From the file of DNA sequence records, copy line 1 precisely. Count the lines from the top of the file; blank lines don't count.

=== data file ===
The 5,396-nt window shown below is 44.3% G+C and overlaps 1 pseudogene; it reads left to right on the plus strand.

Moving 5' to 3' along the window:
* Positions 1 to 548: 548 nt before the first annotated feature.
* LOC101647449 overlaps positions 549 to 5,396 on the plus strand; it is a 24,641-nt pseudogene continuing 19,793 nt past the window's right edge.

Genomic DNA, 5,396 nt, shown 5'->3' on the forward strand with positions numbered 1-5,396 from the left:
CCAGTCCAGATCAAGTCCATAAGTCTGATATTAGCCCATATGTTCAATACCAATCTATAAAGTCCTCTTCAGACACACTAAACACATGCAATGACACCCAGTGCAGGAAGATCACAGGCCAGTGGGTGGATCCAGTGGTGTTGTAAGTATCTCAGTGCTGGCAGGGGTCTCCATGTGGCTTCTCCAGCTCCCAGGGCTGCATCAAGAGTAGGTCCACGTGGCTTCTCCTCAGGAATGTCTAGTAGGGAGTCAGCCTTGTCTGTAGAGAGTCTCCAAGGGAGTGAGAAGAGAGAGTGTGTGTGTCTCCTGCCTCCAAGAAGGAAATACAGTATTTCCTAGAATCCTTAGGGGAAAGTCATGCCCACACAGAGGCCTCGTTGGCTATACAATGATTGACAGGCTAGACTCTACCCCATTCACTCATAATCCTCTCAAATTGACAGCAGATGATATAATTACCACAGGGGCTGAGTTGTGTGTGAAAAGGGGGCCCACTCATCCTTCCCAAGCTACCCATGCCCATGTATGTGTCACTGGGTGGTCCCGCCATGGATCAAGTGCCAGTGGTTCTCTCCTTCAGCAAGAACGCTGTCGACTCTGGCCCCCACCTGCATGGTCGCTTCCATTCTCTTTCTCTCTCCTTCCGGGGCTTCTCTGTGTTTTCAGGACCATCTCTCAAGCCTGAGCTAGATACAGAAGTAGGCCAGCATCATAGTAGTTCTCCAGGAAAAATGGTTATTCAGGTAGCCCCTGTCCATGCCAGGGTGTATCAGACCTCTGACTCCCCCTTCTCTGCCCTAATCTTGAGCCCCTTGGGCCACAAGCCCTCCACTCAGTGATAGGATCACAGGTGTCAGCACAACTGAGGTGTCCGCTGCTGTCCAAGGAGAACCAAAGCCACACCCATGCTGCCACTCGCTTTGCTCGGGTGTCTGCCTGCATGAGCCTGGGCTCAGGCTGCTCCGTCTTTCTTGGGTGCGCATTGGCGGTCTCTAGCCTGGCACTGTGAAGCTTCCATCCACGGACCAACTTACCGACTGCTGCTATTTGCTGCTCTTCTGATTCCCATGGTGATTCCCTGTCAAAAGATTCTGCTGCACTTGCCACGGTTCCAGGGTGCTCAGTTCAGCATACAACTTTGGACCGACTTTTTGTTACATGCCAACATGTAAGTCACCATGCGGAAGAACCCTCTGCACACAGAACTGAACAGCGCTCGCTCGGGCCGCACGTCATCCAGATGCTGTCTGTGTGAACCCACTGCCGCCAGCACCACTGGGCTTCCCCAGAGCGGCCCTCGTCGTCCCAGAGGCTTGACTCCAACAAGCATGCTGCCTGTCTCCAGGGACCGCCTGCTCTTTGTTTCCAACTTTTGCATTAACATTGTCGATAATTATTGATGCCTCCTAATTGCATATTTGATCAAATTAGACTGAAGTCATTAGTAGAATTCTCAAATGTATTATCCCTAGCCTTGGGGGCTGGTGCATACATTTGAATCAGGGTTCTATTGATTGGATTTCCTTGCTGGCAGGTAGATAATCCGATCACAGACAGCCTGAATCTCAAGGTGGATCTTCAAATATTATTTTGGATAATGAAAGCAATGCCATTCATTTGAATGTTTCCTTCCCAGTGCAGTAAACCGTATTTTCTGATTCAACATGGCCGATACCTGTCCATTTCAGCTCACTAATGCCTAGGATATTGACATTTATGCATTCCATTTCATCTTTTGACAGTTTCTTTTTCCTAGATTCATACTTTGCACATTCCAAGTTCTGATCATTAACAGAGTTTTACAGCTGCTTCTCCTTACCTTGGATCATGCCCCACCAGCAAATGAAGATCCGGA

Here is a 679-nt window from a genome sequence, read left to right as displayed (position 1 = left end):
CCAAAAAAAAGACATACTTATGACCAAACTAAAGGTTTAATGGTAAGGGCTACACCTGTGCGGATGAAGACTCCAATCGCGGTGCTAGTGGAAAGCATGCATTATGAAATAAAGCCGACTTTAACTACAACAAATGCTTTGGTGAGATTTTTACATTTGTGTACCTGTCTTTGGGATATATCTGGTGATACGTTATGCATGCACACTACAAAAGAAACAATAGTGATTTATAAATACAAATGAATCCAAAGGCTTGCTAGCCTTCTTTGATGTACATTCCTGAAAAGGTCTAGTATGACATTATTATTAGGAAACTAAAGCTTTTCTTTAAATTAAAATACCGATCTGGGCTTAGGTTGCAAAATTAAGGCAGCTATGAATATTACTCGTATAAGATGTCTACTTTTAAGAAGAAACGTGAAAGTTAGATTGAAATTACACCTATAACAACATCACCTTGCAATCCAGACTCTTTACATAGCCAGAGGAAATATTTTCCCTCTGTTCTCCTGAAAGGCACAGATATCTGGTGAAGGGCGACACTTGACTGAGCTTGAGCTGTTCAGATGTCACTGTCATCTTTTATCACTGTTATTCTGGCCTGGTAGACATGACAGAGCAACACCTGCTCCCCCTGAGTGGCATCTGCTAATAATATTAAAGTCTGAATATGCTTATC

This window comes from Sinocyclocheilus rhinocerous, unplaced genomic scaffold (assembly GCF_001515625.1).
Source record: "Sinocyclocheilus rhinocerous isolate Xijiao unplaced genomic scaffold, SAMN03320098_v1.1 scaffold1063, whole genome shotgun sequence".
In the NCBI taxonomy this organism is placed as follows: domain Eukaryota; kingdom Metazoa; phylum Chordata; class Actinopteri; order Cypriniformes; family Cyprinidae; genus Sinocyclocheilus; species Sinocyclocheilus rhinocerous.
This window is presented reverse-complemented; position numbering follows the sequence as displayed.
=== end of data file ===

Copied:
The 5,396-nt window shown below is 44.3% G+C and overlaps 1 pseudogene; it reads left to right on the plus strand.